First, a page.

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Overall Rating

Worth A Look: 11.11%
Average: 5.56%
Pretty Bad: 5.56%
Total Crap: 16.67%

1 review, 12 user ratings

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American Gigolo
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by Jack Sommersby

"A Very Noteworthy Early Effort From Paul Schrader"
5 stars

In a role intended for John Travolta, Richard Gere goes excellently about the well-written paces of this very moving piece of cinema.

Paul Schrader's American Gigolo is a small masterpiece at depicting the pain and loneliness and stressing the inherent need for emotional connections. Don't get the impression that you're in for a heavy-handed tale of morality that has the stench of didactic pompousness. Far from it. Writer/director Paul Schrader, who wrote the scorching screenplay for Taxi Driver but failed to deliver in his first two directorial outings, Blue Collar and Hardcore, has developed considerably, and his newfound confidence is a wonder to behold.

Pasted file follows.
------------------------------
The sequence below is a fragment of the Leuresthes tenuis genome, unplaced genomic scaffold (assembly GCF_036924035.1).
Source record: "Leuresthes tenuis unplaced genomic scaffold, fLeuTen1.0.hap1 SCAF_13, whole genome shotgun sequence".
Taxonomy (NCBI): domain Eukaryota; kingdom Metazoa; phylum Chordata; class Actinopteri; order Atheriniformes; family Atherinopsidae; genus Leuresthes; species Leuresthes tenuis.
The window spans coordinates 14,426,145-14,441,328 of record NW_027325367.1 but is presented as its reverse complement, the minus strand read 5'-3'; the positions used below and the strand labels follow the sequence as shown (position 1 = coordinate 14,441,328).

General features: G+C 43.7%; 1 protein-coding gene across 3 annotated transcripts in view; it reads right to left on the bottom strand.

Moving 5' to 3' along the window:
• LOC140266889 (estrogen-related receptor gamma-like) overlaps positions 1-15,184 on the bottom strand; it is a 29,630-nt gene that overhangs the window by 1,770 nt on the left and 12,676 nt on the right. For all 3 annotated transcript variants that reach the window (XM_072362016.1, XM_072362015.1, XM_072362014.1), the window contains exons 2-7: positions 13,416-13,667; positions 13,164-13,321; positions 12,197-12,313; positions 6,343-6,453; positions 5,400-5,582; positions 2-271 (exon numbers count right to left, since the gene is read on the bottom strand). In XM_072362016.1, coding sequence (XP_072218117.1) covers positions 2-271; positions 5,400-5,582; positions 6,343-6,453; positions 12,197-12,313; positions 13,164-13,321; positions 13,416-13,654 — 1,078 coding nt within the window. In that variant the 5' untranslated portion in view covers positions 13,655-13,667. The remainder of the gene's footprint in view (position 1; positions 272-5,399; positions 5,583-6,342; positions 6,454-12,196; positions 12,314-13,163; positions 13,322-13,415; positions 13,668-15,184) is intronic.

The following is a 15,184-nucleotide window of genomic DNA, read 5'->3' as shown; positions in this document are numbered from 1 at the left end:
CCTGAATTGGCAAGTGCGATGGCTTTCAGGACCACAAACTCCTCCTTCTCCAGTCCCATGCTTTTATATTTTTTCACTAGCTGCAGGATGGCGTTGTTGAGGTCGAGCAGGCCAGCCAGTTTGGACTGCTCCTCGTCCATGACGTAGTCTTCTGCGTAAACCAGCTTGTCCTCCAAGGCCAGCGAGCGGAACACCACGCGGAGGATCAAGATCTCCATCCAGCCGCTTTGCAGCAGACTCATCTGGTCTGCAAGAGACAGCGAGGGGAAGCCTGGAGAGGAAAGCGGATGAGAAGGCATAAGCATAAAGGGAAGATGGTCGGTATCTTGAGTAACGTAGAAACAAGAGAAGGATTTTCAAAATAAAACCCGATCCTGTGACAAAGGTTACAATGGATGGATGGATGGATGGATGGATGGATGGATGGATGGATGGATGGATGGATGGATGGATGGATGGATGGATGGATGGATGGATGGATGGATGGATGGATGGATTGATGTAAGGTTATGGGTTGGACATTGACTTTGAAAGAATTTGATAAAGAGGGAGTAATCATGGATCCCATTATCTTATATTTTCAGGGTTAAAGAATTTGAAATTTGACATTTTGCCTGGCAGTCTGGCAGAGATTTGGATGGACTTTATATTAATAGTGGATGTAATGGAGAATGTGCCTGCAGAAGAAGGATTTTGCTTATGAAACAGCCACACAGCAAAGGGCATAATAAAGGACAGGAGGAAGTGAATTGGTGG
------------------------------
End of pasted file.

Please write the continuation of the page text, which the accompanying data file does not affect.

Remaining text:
Set in the sun-drenched plasticity of Beverly Hills, the film tells the story of Julian Kay (Richard Gere), the best male escort in the business. For a thousand dollars a night he provides companionship for mostly older women whose husbands have cut them out of their lives. Julian treats each of his clients as if she were the most luxuriously alluring woman in the world while relegating himself to the role of the fortunate object of their desires. He knows what women want, and he moves through this rich community with fluidity and ease.

He works at it, though. Julian speaks five to six different languages, drives a black Mercedes, has a sinful array of Armani clothing, and it doesn't hurt that he's inhumanly handsome and ingratiatingly charming. He's a class act, and he knows it; but he's also a loner whose world is full of surface value and material possessions which give the impression of a life but not an emotionally-enriched one. Julian's attuned to the world yet cut off from it as well. His exterior exudes satisfaction (it has to) while his interior self aches to love and be loved in return.